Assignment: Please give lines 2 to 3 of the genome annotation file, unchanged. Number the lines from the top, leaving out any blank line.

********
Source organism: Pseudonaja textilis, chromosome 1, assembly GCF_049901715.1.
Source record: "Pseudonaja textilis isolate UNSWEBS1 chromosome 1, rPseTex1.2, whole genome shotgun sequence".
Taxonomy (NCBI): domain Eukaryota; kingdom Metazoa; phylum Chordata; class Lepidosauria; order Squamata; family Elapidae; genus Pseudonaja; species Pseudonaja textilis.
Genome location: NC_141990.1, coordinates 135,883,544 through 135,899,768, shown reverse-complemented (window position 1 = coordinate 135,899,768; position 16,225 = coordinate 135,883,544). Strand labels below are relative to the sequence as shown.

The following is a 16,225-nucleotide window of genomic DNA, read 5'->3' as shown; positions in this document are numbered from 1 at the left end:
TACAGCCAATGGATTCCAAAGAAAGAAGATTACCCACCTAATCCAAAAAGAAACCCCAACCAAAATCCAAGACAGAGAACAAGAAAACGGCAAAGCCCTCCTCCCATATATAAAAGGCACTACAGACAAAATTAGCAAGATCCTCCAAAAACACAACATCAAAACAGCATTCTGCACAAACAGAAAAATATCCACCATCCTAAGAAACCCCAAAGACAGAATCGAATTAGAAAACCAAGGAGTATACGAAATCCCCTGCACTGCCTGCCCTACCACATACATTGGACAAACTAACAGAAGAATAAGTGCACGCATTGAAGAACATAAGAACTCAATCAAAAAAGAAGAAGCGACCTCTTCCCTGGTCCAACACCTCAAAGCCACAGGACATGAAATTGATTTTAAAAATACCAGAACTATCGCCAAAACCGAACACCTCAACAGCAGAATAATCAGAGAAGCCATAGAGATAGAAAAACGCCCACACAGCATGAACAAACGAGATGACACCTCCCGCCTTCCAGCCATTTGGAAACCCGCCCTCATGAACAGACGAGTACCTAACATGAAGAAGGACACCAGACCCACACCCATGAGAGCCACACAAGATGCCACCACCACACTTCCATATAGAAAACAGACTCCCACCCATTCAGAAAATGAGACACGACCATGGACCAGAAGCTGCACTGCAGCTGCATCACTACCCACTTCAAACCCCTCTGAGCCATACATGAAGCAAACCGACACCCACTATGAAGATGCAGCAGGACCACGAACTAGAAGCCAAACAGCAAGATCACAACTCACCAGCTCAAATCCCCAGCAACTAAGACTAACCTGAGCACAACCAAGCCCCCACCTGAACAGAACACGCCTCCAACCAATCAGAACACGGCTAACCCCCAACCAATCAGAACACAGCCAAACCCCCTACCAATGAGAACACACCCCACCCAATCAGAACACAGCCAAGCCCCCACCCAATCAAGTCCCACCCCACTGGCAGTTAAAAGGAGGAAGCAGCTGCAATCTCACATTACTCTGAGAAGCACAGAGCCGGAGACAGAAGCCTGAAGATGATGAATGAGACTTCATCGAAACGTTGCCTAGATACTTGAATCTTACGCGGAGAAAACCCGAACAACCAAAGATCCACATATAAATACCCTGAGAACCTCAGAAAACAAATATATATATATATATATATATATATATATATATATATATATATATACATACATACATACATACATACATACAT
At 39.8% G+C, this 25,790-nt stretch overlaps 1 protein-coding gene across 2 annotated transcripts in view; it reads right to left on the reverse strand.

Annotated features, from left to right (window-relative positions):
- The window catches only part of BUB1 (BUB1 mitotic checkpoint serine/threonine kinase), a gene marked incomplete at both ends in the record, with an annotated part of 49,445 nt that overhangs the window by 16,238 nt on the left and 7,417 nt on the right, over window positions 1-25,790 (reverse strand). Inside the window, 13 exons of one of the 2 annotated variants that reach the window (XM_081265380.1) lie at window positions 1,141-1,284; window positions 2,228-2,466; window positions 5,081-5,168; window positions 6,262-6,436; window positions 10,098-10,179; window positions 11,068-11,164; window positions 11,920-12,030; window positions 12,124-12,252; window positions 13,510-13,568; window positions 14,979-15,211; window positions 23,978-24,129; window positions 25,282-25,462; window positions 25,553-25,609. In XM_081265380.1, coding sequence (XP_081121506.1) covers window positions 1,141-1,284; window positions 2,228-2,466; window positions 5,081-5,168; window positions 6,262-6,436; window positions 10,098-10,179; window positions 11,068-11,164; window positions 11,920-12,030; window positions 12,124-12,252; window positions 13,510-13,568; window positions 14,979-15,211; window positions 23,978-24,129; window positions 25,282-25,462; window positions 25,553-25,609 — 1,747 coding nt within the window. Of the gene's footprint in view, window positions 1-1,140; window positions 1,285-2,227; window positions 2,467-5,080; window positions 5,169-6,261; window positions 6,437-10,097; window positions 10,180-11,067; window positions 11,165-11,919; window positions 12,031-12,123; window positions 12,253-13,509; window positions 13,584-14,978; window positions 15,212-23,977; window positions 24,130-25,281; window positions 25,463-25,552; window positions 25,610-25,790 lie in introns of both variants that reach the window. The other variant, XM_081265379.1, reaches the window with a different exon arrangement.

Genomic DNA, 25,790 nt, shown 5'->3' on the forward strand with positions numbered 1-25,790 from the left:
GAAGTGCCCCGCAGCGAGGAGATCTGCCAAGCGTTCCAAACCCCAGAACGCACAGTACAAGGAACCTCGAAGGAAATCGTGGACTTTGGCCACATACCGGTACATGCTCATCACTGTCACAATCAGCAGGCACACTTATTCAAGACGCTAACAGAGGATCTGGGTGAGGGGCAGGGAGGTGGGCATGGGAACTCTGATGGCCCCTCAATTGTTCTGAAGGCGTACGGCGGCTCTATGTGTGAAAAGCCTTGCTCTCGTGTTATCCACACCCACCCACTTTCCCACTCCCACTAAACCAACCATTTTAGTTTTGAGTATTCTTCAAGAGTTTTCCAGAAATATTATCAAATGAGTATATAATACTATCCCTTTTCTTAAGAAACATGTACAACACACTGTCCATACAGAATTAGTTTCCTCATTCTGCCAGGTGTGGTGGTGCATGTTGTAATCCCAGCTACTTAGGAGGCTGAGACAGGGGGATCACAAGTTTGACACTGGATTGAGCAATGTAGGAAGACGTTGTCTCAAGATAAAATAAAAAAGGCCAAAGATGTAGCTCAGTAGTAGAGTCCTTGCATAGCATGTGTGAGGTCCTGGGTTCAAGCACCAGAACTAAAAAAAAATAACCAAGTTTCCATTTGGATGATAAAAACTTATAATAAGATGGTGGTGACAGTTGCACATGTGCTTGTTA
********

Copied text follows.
Source record: "Pseudonaja textilis isolate UNSWEBS1 chromosome 1, rPseTex1.2, whole genome shotgun sequence".
Taxonomy (NCBI): domain Eukaryota; kingdom Metazoa; phylum Chordata; class Lepidosauria; order Squamata; family Elapidae; genus Pseudonaja; species Pseudonaja textilis.